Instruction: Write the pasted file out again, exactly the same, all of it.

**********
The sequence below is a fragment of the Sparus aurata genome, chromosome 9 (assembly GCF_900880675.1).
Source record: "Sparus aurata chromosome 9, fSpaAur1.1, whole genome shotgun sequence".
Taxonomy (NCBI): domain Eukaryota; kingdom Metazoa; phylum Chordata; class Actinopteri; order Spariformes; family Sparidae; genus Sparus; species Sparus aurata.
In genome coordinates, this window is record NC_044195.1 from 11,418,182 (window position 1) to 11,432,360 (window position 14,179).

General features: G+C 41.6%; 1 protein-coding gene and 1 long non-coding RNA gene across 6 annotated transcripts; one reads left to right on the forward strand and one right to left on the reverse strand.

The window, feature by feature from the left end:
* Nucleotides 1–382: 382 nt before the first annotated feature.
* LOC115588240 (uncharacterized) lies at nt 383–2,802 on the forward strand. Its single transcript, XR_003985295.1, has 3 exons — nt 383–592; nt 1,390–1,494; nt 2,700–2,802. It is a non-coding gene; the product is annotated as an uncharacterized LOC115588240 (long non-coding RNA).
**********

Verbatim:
The sequence below is a fragment of the Sparus aurata genome, chromosome 9 (assembly GCF_900880675.1).
Source record: "Sparus aurata chromosome 9, fSpaAur1.1, whole genome shotgun sequence".
Taxonomy (NCBI): domain Eukaryota; kingdom Metazoa; phylum Chordata; class Actinopteri; order Spariformes; family Sparidae; genus Sparus; species Sparus aurata.
In genome coordinates, this window is record NC_044195.1 from 11,418,182 (window position 1) to 11,432,360 (window position 14,179).

General features: G+C 41.6%; 1 protein-coding gene and 1 long non-coding RNA gene across 6 annotated transcripts; one reads left to right on the forward strand and one right to left on the reverse strand.

The window, feature by feature from the left end:
* Nucleotides 1–382: 382 nt before the first annotated feature.
* LOC115588240 (uncharacterized) lies at nt 383–2,802 on the forward strand. Its single transcript, XR_003985295.1, has 3 exons — nt 383–592; nt 1,390–1,494; nt 2,700–2,802. It is a non-coding gene; the product is annotated as an uncharacterized LOC115588240 (long non-coding RNA).